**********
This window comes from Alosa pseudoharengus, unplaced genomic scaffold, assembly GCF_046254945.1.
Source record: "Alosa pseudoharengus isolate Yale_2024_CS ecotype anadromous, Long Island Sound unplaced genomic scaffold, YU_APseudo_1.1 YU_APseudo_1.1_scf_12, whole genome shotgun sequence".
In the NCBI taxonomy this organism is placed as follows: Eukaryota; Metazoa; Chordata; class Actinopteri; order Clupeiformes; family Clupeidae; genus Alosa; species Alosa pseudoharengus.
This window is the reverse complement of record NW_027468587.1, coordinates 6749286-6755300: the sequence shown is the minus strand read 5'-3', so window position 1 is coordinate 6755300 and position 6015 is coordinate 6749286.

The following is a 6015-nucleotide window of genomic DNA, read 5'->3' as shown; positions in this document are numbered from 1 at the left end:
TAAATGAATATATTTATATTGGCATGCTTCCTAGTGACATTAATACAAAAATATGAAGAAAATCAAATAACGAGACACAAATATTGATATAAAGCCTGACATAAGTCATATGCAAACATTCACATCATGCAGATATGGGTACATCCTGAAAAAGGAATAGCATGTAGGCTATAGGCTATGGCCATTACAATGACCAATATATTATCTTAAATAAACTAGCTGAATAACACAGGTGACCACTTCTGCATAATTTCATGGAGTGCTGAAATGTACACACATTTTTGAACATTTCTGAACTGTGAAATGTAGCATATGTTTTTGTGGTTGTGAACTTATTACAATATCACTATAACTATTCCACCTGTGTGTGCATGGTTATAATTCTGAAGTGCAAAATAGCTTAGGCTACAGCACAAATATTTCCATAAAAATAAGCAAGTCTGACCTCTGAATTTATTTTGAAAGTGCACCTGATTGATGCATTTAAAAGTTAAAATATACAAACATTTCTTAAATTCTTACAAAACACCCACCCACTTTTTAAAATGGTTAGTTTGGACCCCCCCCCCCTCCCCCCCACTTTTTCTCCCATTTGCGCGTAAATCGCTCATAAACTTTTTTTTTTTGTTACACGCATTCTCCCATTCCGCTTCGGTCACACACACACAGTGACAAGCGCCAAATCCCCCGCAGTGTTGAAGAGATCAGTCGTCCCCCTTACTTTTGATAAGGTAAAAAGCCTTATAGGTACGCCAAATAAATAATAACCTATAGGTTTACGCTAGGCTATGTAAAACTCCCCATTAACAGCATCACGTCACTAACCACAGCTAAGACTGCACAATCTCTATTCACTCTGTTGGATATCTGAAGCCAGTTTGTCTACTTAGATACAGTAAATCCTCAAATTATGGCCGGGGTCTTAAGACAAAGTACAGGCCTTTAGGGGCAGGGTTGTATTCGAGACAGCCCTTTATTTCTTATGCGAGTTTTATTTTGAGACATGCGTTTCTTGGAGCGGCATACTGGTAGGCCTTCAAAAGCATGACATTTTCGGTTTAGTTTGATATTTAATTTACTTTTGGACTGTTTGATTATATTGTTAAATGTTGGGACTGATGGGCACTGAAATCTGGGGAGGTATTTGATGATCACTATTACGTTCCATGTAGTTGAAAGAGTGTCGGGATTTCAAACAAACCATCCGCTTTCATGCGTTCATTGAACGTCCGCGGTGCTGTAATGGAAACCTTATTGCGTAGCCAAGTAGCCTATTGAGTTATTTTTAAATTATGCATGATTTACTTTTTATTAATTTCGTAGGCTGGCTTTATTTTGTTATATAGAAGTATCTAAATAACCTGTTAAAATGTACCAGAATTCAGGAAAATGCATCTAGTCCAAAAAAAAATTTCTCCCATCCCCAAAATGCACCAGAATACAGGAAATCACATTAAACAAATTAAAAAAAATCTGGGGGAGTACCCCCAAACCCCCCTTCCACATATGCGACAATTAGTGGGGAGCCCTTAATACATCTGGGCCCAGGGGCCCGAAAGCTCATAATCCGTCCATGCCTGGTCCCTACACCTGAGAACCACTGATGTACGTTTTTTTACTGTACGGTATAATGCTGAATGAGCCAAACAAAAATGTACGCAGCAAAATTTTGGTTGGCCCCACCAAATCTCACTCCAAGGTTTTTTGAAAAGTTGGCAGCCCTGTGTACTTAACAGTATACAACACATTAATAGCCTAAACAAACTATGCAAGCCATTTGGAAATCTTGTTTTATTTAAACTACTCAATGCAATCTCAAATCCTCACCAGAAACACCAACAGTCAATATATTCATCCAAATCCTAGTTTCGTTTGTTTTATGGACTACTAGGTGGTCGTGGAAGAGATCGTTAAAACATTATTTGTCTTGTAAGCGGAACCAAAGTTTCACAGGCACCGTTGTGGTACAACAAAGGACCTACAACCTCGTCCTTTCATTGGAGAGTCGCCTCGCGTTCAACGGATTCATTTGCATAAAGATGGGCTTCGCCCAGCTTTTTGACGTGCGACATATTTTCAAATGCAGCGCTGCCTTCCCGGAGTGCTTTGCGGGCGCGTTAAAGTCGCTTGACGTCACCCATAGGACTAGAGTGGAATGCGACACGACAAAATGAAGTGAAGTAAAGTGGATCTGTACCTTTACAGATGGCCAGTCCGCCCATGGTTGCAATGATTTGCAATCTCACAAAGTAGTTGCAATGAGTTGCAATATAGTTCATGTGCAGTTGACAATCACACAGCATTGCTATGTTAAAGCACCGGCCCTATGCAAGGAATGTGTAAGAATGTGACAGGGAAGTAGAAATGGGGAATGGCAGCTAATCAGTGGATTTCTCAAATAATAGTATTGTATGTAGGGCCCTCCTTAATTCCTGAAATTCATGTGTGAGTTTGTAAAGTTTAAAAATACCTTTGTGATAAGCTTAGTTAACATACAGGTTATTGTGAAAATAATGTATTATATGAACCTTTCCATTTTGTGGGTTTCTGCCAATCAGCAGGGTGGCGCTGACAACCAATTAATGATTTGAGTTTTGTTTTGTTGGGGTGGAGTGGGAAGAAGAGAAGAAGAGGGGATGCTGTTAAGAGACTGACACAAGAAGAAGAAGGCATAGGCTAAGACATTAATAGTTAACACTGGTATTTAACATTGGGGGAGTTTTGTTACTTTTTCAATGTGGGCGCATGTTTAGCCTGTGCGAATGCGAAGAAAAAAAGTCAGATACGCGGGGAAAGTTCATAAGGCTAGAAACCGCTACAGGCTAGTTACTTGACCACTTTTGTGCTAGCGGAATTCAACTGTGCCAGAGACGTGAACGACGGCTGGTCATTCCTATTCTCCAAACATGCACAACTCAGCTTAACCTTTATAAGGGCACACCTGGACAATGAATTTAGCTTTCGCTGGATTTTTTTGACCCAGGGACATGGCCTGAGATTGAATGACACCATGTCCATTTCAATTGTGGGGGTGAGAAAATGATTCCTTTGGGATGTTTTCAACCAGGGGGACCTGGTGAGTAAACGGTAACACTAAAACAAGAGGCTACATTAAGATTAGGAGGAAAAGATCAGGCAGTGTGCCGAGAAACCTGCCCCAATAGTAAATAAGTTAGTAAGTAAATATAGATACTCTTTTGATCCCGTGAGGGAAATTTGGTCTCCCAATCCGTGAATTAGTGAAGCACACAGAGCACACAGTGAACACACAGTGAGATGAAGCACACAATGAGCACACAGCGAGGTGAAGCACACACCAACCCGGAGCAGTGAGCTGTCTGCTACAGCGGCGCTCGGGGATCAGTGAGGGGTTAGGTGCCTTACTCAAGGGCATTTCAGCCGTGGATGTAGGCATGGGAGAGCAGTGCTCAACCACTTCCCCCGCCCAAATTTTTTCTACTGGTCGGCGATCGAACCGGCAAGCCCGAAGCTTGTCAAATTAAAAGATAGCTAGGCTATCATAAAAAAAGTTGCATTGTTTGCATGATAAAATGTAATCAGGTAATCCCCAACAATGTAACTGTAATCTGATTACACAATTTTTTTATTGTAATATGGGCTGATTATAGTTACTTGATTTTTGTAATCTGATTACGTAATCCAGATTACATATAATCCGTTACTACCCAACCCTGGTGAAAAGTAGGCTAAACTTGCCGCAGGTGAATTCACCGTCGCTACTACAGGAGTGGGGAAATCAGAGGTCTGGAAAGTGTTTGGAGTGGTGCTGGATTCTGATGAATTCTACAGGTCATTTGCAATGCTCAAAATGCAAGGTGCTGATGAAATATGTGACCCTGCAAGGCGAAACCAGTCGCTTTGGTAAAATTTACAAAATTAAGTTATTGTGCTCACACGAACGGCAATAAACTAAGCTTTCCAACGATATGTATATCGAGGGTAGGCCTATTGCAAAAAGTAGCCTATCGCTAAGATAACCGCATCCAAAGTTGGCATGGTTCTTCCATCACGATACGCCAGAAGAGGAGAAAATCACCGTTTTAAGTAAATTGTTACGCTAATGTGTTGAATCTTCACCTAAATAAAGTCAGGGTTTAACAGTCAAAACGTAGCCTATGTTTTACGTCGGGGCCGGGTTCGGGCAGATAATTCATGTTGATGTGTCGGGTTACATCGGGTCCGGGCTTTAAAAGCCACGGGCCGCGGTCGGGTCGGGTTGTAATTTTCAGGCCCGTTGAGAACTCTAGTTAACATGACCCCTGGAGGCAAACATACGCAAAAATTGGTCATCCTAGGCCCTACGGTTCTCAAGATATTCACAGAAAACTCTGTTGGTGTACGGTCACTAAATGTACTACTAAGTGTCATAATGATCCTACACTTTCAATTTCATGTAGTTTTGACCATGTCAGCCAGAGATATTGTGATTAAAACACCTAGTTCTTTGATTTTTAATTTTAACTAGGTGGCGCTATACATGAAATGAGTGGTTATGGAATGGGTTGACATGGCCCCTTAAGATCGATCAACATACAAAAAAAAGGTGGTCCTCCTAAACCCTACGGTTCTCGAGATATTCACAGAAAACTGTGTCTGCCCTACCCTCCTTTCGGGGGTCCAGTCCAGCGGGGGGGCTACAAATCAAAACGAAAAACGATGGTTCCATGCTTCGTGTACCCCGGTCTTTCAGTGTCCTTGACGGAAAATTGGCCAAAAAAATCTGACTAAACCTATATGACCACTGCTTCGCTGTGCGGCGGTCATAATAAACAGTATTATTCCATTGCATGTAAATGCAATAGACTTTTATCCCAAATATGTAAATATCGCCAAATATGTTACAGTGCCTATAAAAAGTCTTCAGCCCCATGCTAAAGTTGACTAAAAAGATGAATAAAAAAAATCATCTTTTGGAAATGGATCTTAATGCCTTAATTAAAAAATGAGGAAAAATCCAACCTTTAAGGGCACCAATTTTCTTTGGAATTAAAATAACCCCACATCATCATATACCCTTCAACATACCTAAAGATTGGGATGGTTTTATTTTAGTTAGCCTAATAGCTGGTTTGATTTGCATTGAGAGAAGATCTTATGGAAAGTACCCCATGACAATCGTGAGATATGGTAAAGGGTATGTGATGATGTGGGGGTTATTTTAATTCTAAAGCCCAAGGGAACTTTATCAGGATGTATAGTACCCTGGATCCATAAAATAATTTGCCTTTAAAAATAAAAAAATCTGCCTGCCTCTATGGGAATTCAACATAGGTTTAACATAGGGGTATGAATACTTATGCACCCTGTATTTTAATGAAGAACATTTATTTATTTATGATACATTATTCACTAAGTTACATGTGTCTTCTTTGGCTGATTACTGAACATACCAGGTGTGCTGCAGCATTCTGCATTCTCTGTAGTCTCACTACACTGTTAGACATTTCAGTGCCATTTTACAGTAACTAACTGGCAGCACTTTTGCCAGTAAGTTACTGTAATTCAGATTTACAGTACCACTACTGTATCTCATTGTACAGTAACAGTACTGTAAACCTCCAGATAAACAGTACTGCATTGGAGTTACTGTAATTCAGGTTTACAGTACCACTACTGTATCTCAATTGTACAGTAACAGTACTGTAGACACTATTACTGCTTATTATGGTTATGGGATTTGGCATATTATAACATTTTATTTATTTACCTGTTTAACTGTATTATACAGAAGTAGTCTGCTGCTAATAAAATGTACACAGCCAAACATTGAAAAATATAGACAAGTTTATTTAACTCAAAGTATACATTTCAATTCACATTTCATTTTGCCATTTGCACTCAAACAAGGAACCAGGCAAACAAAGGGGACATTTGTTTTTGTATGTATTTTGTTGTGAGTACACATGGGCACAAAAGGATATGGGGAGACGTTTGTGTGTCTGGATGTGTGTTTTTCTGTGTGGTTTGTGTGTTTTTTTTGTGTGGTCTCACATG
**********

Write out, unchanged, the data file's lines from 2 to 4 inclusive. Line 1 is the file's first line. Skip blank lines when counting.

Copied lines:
Source record: "Alosa pseudoharengus isolate Yale_2024_CS ecotype anadromous, Long Island Sound unplaced genomic scaffold, YU_APseudo_1.1 YU_APseudo_1.1_scf_12, whole genome shotgun sequence".
In the NCBI taxonomy this organism is placed as follows: Eukaryota; Metazoa; Chordata; class Actinopteri; order Clupeiformes; family Clupeidae; genus Alosa; species Alosa pseudoharengus.
This window is the reverse complement of record NW_027468587.1, coordinates 6749286-6755300: the sequence shown is the minus strand read 5'-3', so window position 1 is coordinate 6755300 and position 6015 is coordinate 6749286.